AboutThe group exhibition 'Masked Ball' presents portraits of people in a variety of marks from animal heads to cheese slices.
Laura Hensser takes self-portraits, wearing mundane objects that suggest her memories. Hiding behind a false façade, the artist challenges the conventions of performance based self-portraiture. Rather than presenting external details, the artist's face is concealed and we see only hints of her internal self. In one, cup cakes are stuck to her face like inverted limpets. In another, cheese slices are pushed into every crevice of Hensser's face, merging to form a mask that resembles latex. Whether her face is covered with glistening, red jelly or swaddled by a map, the viewer is offered little clue as to the sitter's identity or persona.
James Reid presents a departure from the norm of masked balls, with humans wearing formal clothing and animal heads from oversize, colourful chicken heads to comic horse heads. The urge to read emotion in animal faces is invoked here - do the animal masks tell us anything of the sitters? Or do they simply conceal the emotions on their faces? The series was shot on location in big brand boutique stores in Paris - Reid questions whether buying branded clothing offers the chance to escape identification, to take on different personas.
Stuart Southwell presents portraits of three generations, dressed for a variety of roles (from a general to a doctor) and in distorted, disturbing masks. Southwell explores the way in which we are shaped by others around us, adopting or rejecting hobbies, careers, and ideals. Southwell believes that in contemporary Western society we are unable to accept our 'true selves' but instead choose to constantly recraft our physical appearance to suit any given situation. These macabre portraits suggest the extent to which we may have become puppets of the media.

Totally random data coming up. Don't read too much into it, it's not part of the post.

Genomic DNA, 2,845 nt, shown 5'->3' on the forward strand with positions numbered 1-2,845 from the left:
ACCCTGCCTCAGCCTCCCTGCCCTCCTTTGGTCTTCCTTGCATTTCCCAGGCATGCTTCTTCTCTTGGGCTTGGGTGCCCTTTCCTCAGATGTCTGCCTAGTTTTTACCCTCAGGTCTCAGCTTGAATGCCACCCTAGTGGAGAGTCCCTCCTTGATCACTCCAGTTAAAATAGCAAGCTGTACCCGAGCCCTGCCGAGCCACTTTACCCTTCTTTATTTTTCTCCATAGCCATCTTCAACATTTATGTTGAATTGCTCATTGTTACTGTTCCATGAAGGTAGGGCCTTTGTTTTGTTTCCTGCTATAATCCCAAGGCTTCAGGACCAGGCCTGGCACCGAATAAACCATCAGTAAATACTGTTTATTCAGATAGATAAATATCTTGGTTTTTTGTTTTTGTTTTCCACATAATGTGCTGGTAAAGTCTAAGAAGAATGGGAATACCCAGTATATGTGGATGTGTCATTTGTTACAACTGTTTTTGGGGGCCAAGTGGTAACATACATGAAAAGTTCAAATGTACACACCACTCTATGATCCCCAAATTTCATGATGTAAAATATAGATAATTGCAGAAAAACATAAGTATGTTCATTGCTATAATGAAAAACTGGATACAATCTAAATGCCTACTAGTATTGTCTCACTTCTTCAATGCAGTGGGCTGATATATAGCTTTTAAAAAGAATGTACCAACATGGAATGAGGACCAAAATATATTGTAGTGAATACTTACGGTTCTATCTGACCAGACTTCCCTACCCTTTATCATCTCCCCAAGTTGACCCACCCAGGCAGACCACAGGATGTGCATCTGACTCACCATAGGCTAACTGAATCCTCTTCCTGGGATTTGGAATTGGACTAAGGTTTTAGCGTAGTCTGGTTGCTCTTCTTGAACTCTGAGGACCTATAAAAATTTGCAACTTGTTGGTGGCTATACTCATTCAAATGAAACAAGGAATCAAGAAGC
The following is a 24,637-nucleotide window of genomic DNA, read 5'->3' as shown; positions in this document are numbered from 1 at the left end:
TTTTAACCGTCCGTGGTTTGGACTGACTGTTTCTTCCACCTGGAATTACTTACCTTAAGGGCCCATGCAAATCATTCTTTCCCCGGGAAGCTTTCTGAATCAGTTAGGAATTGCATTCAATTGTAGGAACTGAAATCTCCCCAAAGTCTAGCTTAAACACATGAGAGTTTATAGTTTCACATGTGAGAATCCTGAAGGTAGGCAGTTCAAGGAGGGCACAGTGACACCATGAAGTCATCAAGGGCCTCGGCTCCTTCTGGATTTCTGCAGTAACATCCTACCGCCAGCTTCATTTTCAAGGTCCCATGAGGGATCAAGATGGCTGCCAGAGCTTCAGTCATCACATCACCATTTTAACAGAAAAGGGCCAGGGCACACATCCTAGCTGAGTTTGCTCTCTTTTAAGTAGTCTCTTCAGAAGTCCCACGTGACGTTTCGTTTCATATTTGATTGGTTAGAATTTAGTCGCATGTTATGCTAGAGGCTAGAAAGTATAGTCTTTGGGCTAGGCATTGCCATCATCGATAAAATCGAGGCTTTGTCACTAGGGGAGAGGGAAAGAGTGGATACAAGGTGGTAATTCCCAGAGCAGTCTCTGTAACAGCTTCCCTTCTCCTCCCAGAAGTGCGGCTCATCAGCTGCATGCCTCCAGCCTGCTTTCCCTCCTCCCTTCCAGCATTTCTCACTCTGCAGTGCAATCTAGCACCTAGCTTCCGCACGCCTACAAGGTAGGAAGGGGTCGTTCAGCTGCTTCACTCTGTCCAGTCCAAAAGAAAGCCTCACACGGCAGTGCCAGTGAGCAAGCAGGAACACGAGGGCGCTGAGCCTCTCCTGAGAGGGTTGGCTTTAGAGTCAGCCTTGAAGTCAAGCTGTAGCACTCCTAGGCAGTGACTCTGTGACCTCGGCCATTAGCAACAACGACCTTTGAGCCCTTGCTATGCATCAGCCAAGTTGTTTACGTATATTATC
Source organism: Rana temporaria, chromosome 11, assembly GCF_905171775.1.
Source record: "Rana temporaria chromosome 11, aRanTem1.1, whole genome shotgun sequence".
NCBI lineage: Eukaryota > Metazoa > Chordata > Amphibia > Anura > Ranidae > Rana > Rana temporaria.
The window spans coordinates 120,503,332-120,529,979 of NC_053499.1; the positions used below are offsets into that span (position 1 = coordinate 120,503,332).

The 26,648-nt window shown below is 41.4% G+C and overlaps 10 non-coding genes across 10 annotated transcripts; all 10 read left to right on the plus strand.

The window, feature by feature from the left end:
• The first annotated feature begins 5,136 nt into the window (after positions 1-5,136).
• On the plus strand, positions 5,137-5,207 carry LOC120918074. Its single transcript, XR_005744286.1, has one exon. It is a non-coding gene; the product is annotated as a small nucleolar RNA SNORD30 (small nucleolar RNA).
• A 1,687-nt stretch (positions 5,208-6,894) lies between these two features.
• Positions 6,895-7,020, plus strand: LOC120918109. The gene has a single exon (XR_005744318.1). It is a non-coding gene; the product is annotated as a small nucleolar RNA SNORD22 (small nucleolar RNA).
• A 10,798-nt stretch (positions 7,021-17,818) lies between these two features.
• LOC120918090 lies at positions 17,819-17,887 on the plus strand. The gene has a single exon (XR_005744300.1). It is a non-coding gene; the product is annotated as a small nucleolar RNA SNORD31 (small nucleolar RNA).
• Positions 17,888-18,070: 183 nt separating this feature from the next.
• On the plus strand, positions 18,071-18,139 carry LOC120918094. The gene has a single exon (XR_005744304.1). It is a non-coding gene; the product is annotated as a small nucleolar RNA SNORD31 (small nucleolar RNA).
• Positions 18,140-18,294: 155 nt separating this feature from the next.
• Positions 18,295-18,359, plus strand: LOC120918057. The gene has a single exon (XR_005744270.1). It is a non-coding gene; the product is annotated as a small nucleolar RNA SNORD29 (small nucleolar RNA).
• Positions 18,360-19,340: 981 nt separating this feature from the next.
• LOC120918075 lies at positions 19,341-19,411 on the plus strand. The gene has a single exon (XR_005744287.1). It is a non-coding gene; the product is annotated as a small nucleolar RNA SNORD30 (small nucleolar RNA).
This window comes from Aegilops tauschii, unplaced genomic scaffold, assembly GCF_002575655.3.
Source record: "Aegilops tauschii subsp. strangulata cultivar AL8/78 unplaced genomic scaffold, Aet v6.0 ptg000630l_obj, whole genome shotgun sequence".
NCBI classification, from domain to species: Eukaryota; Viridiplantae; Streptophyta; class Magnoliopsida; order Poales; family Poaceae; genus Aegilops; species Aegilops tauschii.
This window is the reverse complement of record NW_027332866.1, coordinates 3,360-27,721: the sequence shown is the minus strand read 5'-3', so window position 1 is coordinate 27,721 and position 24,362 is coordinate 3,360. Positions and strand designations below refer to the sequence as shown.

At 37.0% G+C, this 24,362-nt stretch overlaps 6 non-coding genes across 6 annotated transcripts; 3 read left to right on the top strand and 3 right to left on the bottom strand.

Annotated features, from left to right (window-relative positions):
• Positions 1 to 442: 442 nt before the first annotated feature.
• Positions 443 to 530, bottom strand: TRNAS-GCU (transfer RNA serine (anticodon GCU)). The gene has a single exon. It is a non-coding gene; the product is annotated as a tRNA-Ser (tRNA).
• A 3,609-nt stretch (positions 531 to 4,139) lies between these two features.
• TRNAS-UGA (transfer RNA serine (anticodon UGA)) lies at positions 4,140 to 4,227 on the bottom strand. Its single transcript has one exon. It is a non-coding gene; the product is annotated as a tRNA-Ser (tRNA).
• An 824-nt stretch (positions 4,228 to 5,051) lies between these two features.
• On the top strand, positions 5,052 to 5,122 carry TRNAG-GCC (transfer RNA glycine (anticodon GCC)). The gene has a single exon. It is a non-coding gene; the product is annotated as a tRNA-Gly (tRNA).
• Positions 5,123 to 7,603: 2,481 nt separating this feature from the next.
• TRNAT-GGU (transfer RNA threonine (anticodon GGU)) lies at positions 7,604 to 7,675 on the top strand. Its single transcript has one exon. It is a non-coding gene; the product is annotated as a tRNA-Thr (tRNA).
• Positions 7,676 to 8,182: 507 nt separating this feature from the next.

Curator Louise Forrester comments: "Although each photographer is using masks in portraiture, the results in each series is markedly different. Some unsettling, some funny, there is something here for everyone."
Accompanying this exhibition, Nigel Rumsey presents a pop-up photo booth in the gallery on Saturday 27 & Sunday 28 March (12-4pm). Members of the public will be able to take their own self-portrait, either masked or unmasked, in the booth. Photographs taken will be printed out on the spot for the sitters to take home, and included in a slideshow of images projected in the gallery all weekend. This is a unique experiment to interact, and become part of, an exhibition - pop down to the pop-up photo booth and get involved!
'Masked Ball' is part of âBe a Local Tourist in Greenwich' (BLTG) event, which runs from 20 March to 28 March 2010, and also British Tourism Week (15to 21 March 2010).